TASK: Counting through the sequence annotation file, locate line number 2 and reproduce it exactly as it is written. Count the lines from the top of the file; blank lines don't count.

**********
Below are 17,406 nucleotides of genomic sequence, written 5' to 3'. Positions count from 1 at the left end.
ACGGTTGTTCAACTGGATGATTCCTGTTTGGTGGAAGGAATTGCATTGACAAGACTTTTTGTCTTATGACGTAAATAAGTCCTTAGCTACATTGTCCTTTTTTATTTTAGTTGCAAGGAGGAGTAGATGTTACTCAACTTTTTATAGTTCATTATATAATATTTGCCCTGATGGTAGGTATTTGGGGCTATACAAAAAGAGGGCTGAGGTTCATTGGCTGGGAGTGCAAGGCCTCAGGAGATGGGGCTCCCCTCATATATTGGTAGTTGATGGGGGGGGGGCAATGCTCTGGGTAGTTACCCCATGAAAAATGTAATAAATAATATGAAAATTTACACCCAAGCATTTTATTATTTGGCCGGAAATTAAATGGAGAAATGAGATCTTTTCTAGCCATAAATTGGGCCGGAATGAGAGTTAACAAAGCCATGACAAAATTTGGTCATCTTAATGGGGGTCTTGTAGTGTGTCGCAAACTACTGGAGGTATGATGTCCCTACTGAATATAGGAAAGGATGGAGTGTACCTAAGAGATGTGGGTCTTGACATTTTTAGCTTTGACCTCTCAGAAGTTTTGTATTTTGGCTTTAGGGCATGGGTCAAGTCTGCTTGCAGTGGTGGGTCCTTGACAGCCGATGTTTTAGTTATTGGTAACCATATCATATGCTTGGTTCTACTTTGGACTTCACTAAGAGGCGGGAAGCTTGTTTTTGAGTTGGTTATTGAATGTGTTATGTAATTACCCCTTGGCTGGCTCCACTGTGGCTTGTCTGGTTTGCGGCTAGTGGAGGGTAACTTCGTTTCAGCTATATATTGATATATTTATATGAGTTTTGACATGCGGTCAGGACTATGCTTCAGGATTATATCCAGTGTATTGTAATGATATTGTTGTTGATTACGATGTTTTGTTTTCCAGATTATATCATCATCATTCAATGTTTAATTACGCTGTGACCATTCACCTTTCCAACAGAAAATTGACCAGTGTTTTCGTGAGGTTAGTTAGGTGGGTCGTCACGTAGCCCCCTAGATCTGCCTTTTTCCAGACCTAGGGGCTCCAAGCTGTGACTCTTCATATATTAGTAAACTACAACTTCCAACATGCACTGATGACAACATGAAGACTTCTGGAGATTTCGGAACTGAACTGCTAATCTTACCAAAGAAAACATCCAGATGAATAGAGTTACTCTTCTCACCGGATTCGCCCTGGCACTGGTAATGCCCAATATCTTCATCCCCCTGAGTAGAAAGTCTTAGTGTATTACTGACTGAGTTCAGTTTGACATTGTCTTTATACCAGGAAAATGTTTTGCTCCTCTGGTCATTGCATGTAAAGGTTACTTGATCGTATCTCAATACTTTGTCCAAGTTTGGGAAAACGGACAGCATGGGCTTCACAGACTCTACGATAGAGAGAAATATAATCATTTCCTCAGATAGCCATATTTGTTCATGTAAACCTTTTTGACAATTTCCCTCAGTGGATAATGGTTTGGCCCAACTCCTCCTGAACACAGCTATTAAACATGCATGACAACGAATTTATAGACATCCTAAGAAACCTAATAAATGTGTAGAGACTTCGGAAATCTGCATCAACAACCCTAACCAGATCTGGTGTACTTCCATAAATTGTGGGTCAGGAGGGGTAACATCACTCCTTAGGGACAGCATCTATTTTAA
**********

ACGGTTGTTCAACTGGATGATTCCTGTTTGGTGGAAGGAATTGCATTGACAAGACTTTTTGTCTTATGACGTAAATAAGTCCTTAGCTACATTGTCCTTTTTTATTTTAGTTGCAAGGAGGAGTAGATGTTACTCAACTTTTTATAGTTCATTATATAATATTTGCCCTGATGGTAGGTATTTGGGGCTATACAAAAAGAGGGCTGAGGTTCATTGGCTGGGAGTGCAAGGCCTCAGGAGATGGGGCTCCCCTCATATATTGGTAGTTGATGGGGGGGGGGCAATGCTCTGGGTAGTTACCCCATGAAAAATGTAATAAATAATATGAAAATTTACACCCAAGCATTTTATTATTTGGCCGGAAATTAAATGGAGAAATGAGATCTTTTCTAGCCATAAATTGGGCCGGAATGAGAGTTAACAAAGCCATGACAAAATTTGGTCATCTTAATGGGGGTCTTGTAGTGTGTCGCAAACTACTGGAGGTATGATGTCCCTACTGAATATAGGAAAGGATGGAGTGTACCTAAGAGATGTGGGTCTTGACATTTTTAGCTTTGACCTCTCAGAAGTTTTGTATTTTGGCTTTAGGGCATGGGTCAAGTCTGCTTGCAGTGGTGGGTCCTTGACAGCCGATGTTTTAGTTATTGGTAACCATATCATATGCTTGGTTCTACTTTGGACTTCACTAAGAGGCGGGAAGCTTGTTTTTGAGTTGGTTATTGAATGTGTTATGTAATTACCCCTTGGCTGGCTCCACTGTGGCTTGTCTGGTTTGCGGCTAGTGGAGGGTAACTTCGTTTCAGCTATATATTGATATATTTATATGAGTTTTGACATGCGGTCAGGACTATGCTTCAGGATTATATCCAGTGTATTGTAATGATATTGTTGTTGATTACGATGTTTTGTTTTCCAGATTATATCATCATCATTCAATGTTTAATTACGCTGTGACCATTCACCTTTCCAACAGAAAATTGACCAGTGTTTTCGTGAGGTTAGTTAGGTGGGTCGTCACGTAGCCCCCTAGATCTGCCTTTTTCCAGACCTAGGGGCTCCAAGCTGTGACTCTTCATATATTAGTAAACTACAACTTCCAACATGCACTGATGACAACATGAAGACTTCTGGAGATTTCGGAACTGAACTGCTAATCTTACCAAAGAAAACATCCAGATGAATAGAGTTACTCTTCTCACCGGATTCGCCCTGGCACTGGTAATGCCCAATATCTTCATCCCCCTGAGTAGAAAGTCTTAGTGTATTACTGACTGAGTTCAGTTTGACATTGTCTTTATACCAGGAAAATGTTTTGCTCCTCTGGTCATTGCATGTAAAGGTTACTTGATCGTATCTCAATACTTTGTCCAAGTTTGGGAAAACGGACAGCATGGGCTTCACAGACTCTACGATAGAGAGAAATATAATCATTTCCTCAGATAGCCATATTTGTTCATGTAAACCTTTTTGACAATTTCCCTCAGTGGATAATGGTTTGGCCCAACTCCTCCTGAACACAGCTATTAAACATGCATGACAACGAATTTATAGACATCCTAAGAAACCTAATAAATGTGTAGAGACTTCGGAAATCTGCATCAACAACCCTAACCAGATCTGGTGTACTTCCATAAATTGTGGGTCAGGAGGGGTAACATCACTCCTTAGGGACAGCATCTATTTTAA